"Johor Bahru is 40% cheaper than Singapore, so in the weekend the many shopping centers are completely full of all expensive branded items. Rolex, Ray-Ban ect. Are sold when we go to the mall we have our bikes cleaned in the meantime we still have to sell them.
At the first hotel we were outside the center, we are now in the middle of it, a Chinese neighbourhood and an Indian neighbourhood. This afternoon in the Indian quarter let us be pampered with a face mask (was necessary after all that sun). This afternoon we ate sushi and ate in the Indian
neighbourhood mie goreng. Tonight there was a market, we have done another round here, it is now half past eight to go to the hotel."
Often erroneously perceived as just a transit point to Singapore, Johor in fact has a lot to offer visitors. Johor Bahru, the
capital, boasts of several dazzling shopping malls; a plethora of night spots; and Zon, the largest duty-free shopping complex in Malaysia. Just an hour's
drive away lies the golden beach of Desaru, dubbed the "Last Unspoilt Corner of South East Asia". The pristine islands of
Pulau Besar, Pulau Sibu,
Pulau Rawa, Pulau Aur and several others are perfect
destinations for scuba diving and snorkelling. The Endau Rompin National Park is
a haven for rare species of flora and fauna, and there are six others recreational forests to boot. Johor is also a golfer's paradise as it is the state with the most golf courses.
Johor was founded in the early 16th century by the son of Sultan Mahmud Shah, the last Sultan of Melaka when the capital was captured by the Portuguese. At
its peak, the Johor empire stretched to the Riau Archipelago. In the 18th century, the Bugis of Celebes and the Minangkabaus of Sumatra controlled the
political powers in the Johor-Riau empire, but in the early 19th century, Malay and Bugis rivalry dominated the scene. Even today, Johor, and Riau lie on the strategic sea route passing from the South China Sea to the Indian Ocean, through the Straits of Malacca.
In 1819, Stamford Raffles capitalised on their inter-faction rivalry to acquire Singapore for the British. As a result, the Johor-Riau empire was broken into mainland Johor, controlled by
the Temenggong, and the Sultanate of Riau-Lingga, controlled by the Bugis. In 1886, Temenggong Abu Bakar elevated himself to Sultan. He was succeeded by his
son, Sultan Ibrahim. In 1914, the British Adviser to administer Johor until the Japanese Occupation in 1945. In 1957, Johor joined the federation of Malaya.
Note: the Riau Archipelago comprises three main islands - Batam , Bintan and Bulan. Batam is just 20 kilometres from Singapore and 415 km2 in size.
Sultan Abu Bakar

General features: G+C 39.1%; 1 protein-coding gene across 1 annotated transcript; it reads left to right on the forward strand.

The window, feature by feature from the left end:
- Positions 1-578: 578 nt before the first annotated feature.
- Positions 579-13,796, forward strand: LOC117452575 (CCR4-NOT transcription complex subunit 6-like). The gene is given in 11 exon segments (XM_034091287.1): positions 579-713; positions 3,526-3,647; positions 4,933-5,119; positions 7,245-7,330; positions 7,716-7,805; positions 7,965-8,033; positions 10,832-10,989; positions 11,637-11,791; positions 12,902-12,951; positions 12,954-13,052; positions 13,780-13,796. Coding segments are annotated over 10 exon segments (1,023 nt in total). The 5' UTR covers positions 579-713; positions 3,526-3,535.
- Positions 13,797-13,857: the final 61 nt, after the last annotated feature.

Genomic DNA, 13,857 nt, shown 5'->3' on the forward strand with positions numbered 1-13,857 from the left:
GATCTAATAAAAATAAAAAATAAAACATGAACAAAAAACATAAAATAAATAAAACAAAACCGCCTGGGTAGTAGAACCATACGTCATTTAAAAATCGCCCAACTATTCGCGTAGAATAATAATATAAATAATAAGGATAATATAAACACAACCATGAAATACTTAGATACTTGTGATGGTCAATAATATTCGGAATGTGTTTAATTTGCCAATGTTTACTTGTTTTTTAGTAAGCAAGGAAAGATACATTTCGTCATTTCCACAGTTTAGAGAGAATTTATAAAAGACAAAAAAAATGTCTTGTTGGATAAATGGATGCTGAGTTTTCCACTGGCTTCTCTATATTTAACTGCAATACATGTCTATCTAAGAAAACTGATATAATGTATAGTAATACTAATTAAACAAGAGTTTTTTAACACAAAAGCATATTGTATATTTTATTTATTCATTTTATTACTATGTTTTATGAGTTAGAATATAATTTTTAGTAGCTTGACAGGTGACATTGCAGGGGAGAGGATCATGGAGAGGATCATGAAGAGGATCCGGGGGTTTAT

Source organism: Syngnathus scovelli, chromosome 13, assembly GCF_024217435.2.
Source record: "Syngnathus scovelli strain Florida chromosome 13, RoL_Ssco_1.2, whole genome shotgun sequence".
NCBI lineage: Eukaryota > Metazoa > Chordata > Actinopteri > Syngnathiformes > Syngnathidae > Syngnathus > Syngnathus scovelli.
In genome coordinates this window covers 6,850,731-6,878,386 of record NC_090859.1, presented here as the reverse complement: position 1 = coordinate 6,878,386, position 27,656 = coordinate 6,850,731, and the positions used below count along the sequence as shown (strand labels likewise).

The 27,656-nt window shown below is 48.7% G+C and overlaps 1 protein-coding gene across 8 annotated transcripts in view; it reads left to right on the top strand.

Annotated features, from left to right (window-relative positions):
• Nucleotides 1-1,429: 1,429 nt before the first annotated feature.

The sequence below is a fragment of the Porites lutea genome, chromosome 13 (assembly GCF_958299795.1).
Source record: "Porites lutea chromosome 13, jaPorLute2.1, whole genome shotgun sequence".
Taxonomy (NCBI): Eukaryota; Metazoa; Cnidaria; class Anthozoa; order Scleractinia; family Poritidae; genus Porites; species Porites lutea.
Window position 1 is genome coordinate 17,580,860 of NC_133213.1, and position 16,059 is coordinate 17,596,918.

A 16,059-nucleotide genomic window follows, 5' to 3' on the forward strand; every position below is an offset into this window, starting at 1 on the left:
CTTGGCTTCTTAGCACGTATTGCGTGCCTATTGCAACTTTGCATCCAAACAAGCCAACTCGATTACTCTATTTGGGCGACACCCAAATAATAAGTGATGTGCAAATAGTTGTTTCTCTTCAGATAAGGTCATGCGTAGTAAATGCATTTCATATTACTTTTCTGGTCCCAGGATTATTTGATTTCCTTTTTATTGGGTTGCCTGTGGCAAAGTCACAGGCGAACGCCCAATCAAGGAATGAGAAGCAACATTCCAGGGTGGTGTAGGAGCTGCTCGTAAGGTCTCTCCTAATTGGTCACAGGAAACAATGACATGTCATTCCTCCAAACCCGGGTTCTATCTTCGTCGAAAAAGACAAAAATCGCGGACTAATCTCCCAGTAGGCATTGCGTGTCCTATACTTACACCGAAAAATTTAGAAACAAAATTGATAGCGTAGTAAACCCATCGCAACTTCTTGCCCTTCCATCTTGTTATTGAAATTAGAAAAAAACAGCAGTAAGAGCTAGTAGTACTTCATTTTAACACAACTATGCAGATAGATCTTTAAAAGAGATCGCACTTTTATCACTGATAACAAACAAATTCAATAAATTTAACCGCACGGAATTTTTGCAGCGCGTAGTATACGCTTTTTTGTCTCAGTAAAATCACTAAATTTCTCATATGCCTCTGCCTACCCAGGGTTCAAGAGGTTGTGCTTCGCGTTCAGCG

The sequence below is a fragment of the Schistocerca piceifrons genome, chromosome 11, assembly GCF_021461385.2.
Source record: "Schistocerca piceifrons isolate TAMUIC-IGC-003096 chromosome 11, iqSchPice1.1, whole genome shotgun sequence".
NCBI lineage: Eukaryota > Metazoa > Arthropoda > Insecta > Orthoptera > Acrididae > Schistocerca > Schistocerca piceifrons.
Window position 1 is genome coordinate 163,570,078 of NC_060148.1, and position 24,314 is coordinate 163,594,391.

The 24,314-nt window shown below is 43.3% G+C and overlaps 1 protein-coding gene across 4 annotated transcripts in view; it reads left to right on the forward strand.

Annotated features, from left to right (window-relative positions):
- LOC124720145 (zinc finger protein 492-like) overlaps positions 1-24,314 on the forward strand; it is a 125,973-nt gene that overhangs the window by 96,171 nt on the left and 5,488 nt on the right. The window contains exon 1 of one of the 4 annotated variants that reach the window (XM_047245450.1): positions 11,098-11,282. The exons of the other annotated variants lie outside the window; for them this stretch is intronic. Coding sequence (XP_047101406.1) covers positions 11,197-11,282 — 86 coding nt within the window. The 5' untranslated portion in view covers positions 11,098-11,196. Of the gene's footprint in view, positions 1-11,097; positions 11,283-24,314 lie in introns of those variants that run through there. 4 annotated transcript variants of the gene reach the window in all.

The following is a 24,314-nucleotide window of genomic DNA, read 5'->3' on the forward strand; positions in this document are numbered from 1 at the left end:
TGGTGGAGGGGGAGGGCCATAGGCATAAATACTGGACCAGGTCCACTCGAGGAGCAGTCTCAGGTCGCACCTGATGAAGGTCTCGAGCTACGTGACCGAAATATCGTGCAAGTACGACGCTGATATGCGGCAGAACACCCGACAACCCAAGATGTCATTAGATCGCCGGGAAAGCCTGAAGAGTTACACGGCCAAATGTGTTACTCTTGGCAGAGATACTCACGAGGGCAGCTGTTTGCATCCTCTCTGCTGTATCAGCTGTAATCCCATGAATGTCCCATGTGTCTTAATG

Johor's economy is based on a mix of agriculture, manufacturing, commerce, and tourism. It is the nation's major
producer of palm oil, rubber, pineapples, and bananas. Bauxite is mined in Pengerang, and Pasir Gudang is growing into an important international port.
Many industrial estates are found in and around Johor Bahru and other major towns. Here, the factories produce electrical appliances, furniture, textiles and petrochemical products.
The eastern coast of Johor has a string of beautiful islands fit for scuba diving and snorkelling. One island that is
easily reached is Pulau Sibu, just two-and-a-half hours by boat from Mersing. A faster way to reach Pulau Sibu is from Tanjung Leman, 20 km south of Mersing.
Apart from Pulau Sibu, the other islands with accomodation are
Pulau Rawa, Pulau Pemanggil,
Pulau Tengah and Pulau Aur. Closer to the shore, Pulau Hujung and Pulau Tengah are visited mostly by day-trippers.
For back-to-nature experiences, one can venture to several recreational forests around the state. The most popular is
Gunung Ladang Recreational Forest, the site of Johor's highest mountain, Gunung Ladang. Challenging treks to the summit of the
mountain and overnight stays at the impressive Sagil Waterfall are main activities here. At the base of the waterfall are camping sites, changing rooms
and the Gunung Ledang Resort. According to the legend, Gunung Ledang was the home of a Johor princess who was wooed by the Sultan of Melaka in the 15th century. About 30 km northwest of Johor Bahru is the Gunung Pulai Recreational Forest
which has several waterfalls, and also jungle trails leading to Mount Pulai, 654 metres high. Other recreatinal forests include the Gunung Arong Recreational Forest, Gunung
Berlumut Recreational Forest, Gunung Lambak Recreational Forest and Sungai Pencarang Recreational Forest.
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